E Pluribus Mores

Codename Gumshoe

In Uncategorized on May 31, 2013 at 11:36 am

It began as a typical day.  Volume was up; but with the uptick in housing prices, you would expect a marginal increase in consumer confidence.  I had just finished with a routine job:

“I have some movement on the Assad account.  A $60 million sale to….  Oh, it’s just Sergei Shoigu in Moscow.  Looks like another batch of S-300’s.”

“Did he use paypal?”

“Yes, sir.”

“Run it.”

But if there is anything I have learned at this job, you can’t get comfortable.  It was just then Jones called me over.  He was white as a sheet:  “Sir, you better have a look at this.”  It took a couple seconds to take in what was on the screen.  That’s when I saw it:  “It’s the Bassler-Mortensen account.”  “I’ve never heard of it”, replied Jones.  I paused for a second, “Me, neither.  Any previous activity on the account?” Jones had already pulled the file, “About four months ago, a heart pendant.”  “One of those anatomically correct hearts in the little glass dome?”  “Yes, sir.”  “Those are pretty cool.”

The sale was for a laptop, but not just any laptop; it was a model G75VX gaming computer with 3d Gen Core 7 processor, 17.3” display, 1 TB hard drive, and backlit keyboard…with the extended warranty.  The order had been placed using a Dell Optiplex GX620.  The Optiplex had been popular in school libraries and penitentiary rec rooms about six years ago.  There could still be some in circulation.  There could be.  It could all be a coincidence. But I didn’t make Assistant Deputy Director of Fraud, Abuse, and Credit Card Scams by believing in coincidences.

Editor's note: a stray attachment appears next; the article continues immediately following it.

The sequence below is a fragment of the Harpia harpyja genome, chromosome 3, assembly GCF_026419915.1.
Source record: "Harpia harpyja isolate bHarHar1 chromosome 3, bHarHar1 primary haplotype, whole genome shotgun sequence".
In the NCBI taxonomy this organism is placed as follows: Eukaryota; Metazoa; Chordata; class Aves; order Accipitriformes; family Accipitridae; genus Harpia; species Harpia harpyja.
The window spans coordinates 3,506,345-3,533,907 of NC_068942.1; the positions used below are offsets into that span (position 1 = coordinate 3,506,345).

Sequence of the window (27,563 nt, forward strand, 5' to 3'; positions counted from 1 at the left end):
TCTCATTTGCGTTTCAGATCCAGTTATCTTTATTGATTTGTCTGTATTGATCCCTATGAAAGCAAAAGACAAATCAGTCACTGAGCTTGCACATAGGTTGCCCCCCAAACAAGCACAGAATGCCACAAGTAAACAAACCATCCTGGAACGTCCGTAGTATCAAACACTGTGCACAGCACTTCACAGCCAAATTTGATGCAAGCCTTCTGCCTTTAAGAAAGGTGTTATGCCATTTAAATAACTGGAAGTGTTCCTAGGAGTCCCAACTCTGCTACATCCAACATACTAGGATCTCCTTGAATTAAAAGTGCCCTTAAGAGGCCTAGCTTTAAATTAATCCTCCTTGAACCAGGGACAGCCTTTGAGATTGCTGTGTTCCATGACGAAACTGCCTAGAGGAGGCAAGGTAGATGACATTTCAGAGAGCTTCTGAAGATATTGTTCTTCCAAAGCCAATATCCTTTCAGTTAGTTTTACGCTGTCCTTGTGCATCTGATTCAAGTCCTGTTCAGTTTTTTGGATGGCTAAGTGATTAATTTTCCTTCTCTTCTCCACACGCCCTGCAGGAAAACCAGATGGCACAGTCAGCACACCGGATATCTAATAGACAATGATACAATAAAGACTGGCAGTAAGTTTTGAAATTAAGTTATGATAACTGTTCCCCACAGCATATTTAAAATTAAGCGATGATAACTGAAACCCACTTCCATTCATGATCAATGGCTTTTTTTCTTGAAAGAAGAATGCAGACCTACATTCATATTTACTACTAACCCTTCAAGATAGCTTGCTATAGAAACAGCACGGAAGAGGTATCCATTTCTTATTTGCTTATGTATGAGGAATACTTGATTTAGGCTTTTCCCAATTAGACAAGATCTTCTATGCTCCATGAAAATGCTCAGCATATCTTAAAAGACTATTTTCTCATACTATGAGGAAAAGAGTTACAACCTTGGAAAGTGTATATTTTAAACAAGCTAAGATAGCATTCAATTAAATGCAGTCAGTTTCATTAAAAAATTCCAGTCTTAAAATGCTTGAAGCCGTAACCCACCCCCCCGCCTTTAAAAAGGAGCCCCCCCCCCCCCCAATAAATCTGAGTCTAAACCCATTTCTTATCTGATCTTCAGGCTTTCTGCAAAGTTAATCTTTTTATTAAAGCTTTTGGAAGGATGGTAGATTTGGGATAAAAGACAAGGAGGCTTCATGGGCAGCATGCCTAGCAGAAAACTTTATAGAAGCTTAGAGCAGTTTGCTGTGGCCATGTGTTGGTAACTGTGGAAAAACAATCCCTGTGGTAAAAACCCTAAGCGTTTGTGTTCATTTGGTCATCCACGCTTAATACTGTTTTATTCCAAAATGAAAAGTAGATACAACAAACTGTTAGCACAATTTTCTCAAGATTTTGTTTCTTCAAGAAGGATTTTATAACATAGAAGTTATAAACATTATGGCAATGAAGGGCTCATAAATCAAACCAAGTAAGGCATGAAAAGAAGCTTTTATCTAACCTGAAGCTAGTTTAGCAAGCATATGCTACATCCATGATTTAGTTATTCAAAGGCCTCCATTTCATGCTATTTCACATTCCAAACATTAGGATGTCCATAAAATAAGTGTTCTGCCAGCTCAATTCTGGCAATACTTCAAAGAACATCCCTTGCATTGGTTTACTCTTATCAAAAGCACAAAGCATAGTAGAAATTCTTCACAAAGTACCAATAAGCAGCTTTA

“Jones, get the Deputy Director on the line.”  I lifted my hand to my ear and spoke into the Blue Tooth, “Charley, Nine-er, Nin-er, profile Happydaze, codename, Gumshoe.  It looks like we got a 10-100 in progress.  It’s the Bassler-Mortensen account.  No, I haven’t heard of them, either.  Yes, Ma’am.  I’ll take care of it.”

I leaned over to Jones, “Punch it, Chewie.”

Training, drills, an online business course at Phoenix University, nothing can prepare you for the real thing:  the flashing lights, the droning AHH-UUU-Gah of the alarm, the distant thud of copters.  I could see the men were tense.  Metcalf ran past me and through the open door of the Situation Room.  I could hear him moving from office to office down the hall, “It’s FrrrrrAAAAAUUUUUUUUUUUUD.”  “Rookies”, I said to myself.  Six months on the job, and they send them into the shit.  When this was over, me an HR are going to sit down and have a nice, long talk.

I addressed the staff.  “Look, men.  We have to keep it together.  We made it through the ’09 Berkawitz Ink Jet Printer Scam, we’ll make it through this one.  Jones, I want emails to the principles at seven minute intervals.  We need operators on every known contact. Set up an account freeze on all card numbers and secure the perimeter, 24 hour video surveillance.”  I shook two bee pollen capsules into my hand and swallowed them dry.  It was going to be a long night.